U.S. CitiesCity-Data Forum Index
Covid-19 Information Page
Go Back   City-Data Forum > General Forums > Economics
 [Register]
Please register to participate in our discussions with 2 million other members - it's free and quick! Some forums can only be seen by registered members. After you create your account, you'll be able to customize options and access all our 15,000 new posts/day with fewer ads.
View detailed profile (Advanced) or search
site with Google Custom Search

Search Forums  (Advanced)
Reply Start New Thread
 
Old 06-15-2020, 04:03 AM
 
11,784 posts, read 13,665,001 times
Reputation: 17177

Advertisements

Quote:
Originally Posted by TimAZ View Post
Yesterday my wife joked about a wad of paper bills in her wallet that have been there since March and I realized that I hadn’t touched the $60 in my wallet for at least that long. Is paper money dead?
Yeah, its dead. I'll PM you my address and you can send it all to me, I'll do my best to save the bills.
Reply With Quote Quick reply to this message

 
Old 06-15-2020, 04:56 AM
 
7,747 posts, read 8,156,471 times
Reputation: 11134
Wait a minute! I’ll take paper bills too. But since City Guy beat me to it I will be glad to take all of the coins, of all denominations, that everyone reading this has in their large glass jugs, piggy banks, sock wads, and sofa/chair cushions!
Reply With Quote Quick reply to this message
 
Old 06-15-2020, 08:24 AM
 
Location: Niceville, FL
8,584 posts, read 17,142,751 times
Reputation: 9597
Pre-C, we used mainly cash to help small local restaurants. Said restaurants don't seem to be taking coronavirus health and safety rules seriously so there's $108 still in our combined wallets out of the $200 we got out of the ATM on March 20. The 4x we get at grocery stores right now on the AmEx ('please don't cancel the card' short time promotion) is great and since the Whole Foods takeout operation seems to be good with health & safety, when we do have a 'don't wanna cook' day, it would be stupid not to run that through the card for takeout from there.

I'm Gen X and annoyed that I have to mail a paper check to my lawn guy every month instead of having a PayPal/Venmo option. The local post office has long had its share of issues and I jumped to online banking and payment for pretty much all other bills as quickly as I could when they got rolled out.
Reply With Quote Quick reply to this message
 
Old 06-15-2020, 10:07 AM
 
Location: Western Washington
10,459 posts, read 9,437,481 times
Reputation: 17798
Quote:
Originally Posted by beachmouse View Post
I'm Gen X and annoyed that I have to mail a paper check to my lawn guy every month instead of having a PayPal/Venmo option. The local post office has long had its share of issues and I jumped to online banking and payment for pretty much all other bills as quickly as I could when they got rolled out.
I am with you here. I have to pay my annual HOA dues by check, they don’t accept anything else. It is the only check I write in a year, and I use my bank’s check mailing service for this. I haven’t had a checkbook in 10 years or more.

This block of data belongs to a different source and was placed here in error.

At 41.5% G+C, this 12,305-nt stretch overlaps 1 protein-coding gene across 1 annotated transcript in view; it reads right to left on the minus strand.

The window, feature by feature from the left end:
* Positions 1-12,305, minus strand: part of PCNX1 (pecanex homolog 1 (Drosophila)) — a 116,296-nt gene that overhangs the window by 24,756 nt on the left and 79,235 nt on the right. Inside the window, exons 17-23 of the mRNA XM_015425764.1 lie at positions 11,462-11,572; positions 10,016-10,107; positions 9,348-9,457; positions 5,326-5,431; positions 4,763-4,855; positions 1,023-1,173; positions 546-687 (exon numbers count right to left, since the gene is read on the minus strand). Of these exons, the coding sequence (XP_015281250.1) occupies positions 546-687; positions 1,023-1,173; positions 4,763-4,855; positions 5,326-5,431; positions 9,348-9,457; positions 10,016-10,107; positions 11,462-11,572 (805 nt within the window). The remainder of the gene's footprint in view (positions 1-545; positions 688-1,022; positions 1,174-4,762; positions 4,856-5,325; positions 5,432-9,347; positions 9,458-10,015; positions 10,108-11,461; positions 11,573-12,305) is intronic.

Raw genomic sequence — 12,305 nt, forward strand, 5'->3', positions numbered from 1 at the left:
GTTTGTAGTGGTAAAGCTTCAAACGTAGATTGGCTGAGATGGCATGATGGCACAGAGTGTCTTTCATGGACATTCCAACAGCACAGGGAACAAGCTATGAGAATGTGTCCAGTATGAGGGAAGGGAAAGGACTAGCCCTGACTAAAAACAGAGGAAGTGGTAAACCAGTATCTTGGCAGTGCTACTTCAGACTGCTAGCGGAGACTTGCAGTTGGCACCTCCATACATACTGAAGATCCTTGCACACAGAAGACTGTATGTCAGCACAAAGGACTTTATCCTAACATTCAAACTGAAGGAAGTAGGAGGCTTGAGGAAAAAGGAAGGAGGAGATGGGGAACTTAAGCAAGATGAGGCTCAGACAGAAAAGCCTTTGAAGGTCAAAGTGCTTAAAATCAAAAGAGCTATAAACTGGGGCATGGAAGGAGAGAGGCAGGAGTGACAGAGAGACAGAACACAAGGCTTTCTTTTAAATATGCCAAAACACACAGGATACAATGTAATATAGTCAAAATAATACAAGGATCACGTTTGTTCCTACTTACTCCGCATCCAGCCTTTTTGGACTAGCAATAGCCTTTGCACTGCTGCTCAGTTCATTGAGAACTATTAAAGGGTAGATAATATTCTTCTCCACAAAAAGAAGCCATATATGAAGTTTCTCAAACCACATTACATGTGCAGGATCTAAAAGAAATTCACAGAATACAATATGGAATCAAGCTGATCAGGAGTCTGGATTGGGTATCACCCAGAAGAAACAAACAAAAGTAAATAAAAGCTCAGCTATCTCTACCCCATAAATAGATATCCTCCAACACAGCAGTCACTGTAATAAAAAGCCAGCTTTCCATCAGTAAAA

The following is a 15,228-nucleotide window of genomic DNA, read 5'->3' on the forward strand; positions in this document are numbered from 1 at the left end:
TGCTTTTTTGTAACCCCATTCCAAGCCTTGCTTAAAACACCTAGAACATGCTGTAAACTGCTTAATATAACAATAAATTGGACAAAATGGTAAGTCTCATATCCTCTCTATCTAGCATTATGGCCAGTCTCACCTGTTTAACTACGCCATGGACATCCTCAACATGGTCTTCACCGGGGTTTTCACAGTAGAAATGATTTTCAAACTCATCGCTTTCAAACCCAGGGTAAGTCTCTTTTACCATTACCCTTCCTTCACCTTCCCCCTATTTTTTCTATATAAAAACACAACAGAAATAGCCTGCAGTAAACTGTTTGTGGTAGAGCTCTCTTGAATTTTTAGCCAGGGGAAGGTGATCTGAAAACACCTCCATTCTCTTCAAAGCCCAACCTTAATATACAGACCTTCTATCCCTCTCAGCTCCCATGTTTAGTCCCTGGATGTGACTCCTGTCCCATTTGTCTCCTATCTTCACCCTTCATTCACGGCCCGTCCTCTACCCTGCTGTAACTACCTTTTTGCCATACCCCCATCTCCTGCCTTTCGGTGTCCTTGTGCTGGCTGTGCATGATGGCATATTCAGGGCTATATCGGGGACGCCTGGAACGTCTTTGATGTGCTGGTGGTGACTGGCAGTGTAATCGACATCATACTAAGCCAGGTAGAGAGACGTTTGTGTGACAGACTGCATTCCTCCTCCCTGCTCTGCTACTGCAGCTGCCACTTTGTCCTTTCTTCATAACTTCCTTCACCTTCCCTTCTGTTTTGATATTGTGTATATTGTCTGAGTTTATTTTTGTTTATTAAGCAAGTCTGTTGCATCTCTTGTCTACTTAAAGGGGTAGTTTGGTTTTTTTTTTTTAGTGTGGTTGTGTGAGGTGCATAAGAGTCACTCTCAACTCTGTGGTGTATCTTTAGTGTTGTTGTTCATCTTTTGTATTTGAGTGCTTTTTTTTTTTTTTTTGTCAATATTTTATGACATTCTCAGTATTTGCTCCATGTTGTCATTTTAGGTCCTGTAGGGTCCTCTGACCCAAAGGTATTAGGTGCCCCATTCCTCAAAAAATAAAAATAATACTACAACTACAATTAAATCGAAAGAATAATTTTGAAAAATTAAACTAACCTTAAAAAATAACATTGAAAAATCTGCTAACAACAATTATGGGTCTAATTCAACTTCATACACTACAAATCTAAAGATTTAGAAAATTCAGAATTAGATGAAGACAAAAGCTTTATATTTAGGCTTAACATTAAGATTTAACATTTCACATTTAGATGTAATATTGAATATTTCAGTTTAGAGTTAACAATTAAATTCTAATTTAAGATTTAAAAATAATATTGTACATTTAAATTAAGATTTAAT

I got curious because of this thread and did a quick sort of my bank transactions. About 1/4 of 1% of my financial transactions (based on value) are in cash. Over the course of a year I spend a few hundred dollars in cash, everything else is electronic. Mortgage, vehicle expenses, utilities, groceries, consumer purchases, airline tickets, restaurants and haircuts. It is all electronic in one way or another.
Reply With Quote Quick reply to this message
 
Old 06-15-2020, 10:16 AM
 
Location: North Beach, MD on the Chesapeake
35,213 posts, read 45,185,288 times
Reputation: 45616
Quote:
Originally Posted by fishbrains View Post
I am with you here. I have to pay my annual HOA dues by check, they don’t accept anything else. It is the only check I write in a year, and I use my bank’s check mailing service for this. I haven’t had a checkbook in 10 years or more.

I got curious because of this thread and did a quick sort of my bank transactions. About 1/4 of 1% of my financial transactions (based on value) are in cash. Over the course of a year I spend a few hundred dollars in cash, everything else is electronic. Mortgage, vehicle expenses, utilities, groceries, consumer purchases, airline tickets, restaurants and haircuts. It is all electronic in one way or another.
How much are you paying in "convenience fees" for those electronic payments? I realize that some vendors won't have them but in this area many do.

Electric company-10% of bill
Water/Sewer to Town-flat fee of $5
Some groceries-3% of total excluding sales tax, same with some retail stores

Those are just the ones I can think of off the top of my head, plus I have roses that need pruned.
Reply With Quote Quick reply to this message
 
Old 06-15-2020, 10:19 AM
 
2,911 posts, read 997,418 times
Reputation: 2356
Quote:
Originally Posted by kokonutty View Post
Yeah, so every time you use your card for a four dollar item, the cost goes up for every cash payer also. Way to think about only yourself!